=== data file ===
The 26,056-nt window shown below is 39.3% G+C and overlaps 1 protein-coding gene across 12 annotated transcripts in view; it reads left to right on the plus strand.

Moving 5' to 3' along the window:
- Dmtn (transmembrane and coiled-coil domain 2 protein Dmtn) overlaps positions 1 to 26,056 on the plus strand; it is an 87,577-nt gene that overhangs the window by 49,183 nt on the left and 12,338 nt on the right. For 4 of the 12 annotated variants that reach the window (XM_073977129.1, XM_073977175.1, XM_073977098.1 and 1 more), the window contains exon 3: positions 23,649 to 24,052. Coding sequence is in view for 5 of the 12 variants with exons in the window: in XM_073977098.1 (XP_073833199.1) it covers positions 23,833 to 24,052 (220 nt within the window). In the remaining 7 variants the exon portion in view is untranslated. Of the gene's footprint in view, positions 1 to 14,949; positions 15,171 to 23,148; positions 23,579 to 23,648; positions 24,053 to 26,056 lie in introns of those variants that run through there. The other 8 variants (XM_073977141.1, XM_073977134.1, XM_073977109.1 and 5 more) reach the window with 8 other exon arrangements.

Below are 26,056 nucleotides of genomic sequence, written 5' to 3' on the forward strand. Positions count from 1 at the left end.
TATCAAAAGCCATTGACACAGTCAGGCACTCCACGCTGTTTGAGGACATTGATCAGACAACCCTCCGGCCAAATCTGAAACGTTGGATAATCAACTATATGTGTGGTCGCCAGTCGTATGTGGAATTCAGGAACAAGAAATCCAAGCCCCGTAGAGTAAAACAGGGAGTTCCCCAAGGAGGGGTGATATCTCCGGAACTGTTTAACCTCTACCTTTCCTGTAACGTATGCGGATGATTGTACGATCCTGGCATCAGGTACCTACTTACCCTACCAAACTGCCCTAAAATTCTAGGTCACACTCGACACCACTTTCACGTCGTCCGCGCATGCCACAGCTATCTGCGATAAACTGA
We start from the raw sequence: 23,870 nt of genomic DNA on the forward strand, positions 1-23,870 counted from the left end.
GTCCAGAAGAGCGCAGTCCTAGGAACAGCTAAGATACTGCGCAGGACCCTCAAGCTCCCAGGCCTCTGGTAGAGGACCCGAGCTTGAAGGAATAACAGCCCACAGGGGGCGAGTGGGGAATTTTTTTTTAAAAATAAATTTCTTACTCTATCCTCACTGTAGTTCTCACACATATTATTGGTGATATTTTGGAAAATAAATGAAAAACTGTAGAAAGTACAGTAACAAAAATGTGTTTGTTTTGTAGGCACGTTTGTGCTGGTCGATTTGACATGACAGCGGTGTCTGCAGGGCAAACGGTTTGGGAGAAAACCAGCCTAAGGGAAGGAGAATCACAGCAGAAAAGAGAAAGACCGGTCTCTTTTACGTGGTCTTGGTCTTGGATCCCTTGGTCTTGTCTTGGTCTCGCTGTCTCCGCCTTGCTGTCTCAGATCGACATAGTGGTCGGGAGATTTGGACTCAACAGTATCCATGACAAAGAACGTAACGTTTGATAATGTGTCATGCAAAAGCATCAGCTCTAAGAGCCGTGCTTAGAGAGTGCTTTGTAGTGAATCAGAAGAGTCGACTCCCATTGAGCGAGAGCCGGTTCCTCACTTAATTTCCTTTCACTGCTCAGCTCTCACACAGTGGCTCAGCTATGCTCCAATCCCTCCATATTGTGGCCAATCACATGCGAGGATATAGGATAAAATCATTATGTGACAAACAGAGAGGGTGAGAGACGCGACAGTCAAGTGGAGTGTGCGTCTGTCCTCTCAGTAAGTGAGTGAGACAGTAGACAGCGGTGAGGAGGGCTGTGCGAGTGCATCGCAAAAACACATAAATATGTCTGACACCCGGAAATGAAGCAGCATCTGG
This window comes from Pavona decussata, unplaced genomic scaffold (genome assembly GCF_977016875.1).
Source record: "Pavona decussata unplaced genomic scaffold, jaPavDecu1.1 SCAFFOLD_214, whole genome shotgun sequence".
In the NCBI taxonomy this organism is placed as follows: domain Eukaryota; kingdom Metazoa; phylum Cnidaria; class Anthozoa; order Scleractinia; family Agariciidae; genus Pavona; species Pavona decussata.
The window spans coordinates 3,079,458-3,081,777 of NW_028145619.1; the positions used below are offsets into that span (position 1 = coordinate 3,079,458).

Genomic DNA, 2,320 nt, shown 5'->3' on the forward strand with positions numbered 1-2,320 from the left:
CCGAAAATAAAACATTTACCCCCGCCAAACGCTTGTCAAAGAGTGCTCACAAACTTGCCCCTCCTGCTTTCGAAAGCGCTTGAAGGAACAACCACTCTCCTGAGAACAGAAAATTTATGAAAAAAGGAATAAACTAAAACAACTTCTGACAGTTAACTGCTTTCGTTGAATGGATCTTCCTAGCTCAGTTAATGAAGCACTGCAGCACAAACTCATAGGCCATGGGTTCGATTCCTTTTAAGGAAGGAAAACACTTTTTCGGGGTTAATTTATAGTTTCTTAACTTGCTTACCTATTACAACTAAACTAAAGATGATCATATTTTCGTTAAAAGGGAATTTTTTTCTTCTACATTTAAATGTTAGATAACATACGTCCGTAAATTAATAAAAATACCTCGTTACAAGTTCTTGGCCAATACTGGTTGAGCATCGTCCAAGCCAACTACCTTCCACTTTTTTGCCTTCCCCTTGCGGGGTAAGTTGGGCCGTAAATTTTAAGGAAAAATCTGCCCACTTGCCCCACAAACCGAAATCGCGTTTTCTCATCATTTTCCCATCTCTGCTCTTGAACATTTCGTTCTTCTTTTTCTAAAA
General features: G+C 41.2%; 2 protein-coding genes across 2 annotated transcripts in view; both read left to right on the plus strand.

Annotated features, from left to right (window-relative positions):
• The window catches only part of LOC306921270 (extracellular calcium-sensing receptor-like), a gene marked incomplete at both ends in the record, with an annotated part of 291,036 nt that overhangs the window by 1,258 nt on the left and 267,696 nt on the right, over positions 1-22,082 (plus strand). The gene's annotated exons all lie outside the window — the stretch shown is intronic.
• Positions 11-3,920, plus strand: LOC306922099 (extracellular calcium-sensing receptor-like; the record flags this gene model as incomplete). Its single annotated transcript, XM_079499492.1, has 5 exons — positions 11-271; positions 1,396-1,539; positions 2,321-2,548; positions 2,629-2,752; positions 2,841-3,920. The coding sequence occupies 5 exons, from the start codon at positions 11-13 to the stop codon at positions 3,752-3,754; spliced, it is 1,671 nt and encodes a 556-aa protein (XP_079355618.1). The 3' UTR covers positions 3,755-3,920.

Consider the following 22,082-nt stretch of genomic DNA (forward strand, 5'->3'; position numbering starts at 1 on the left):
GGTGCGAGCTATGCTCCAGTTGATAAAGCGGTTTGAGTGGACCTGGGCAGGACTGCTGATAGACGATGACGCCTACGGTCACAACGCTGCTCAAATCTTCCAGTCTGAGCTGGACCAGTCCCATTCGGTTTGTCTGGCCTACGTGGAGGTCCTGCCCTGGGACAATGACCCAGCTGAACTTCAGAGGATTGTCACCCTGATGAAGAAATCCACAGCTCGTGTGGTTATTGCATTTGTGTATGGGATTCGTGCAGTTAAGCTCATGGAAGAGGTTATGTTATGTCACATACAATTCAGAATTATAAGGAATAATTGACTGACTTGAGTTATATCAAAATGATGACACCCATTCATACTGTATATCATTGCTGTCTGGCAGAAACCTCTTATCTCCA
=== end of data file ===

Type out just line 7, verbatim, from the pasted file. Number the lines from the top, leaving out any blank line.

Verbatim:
GTCCAGAAGAGCGCAGTCCTAGGAACAGCTAAGATACTGCGCAGGACCCTCAAGCTCCCAGGCCTCTGGTAGAGGACCCGAGCTTGAAGGAATAACAGCCCACAGGGGGCGAGTGGGGAATTTTTTTTTAAAAATAAATTTCTTACTCTATCCTCACTGTAGTTCTCACACATATTATTGGTGATATTTTGGAAAATAAATGAAAAACTGTAGAAAGTACAGTAACAAAAATGTGTTTGTTTTGTAGGCACGTTTGTGCTGGTCGATTTGACATGACAGCGGTGTCTGCAGGGCAAACGGTTTGGGAGAAAACCAGCCTAAGGGAAGGAGAATCACAGCAGAAAAGAGAAAGACCGGTCTCTTTTACGTGGTCTTGGTCTTGGATCCCTTGGTCTTGTCTTGGTCTCGCTGTCTCCGCCTTGCTGTCTCAGATCGACATAGTGGTCGGGAGATTTGGACTCAACAGTATCCATGACAAAGAACGTAACGTTTGATAATGTGTCATGCAAAAGCATCAGCTCTAAGAGCCGTGCTTAGAGAGTGCTTTGTAGTGAATCAGAAGAGTCGACTCCCATTGAGCGAGAGCCGGTTCCTCACTTAATTTCCTTTCACTGCTCAGCTCTCACACAGTGGCTCAGCTATGCTCCAATCCCTCCATATTGTGGCCAATCACATGCGAGGATATAGGATAAAATCATTATGTGACAAACAGAGAGGGTGAGAGACGCGACAGTCAAGTGGAGTGTGCGTCTGTCCTCTCAGTAAGTGAGTGAGACAGTAGACAGCGGTGAGGAGGGCTGTGCGAGTGCATCGCAAAAACACATAAATATGTCTGACACCCGGAAATGAAGCAGCATCTGG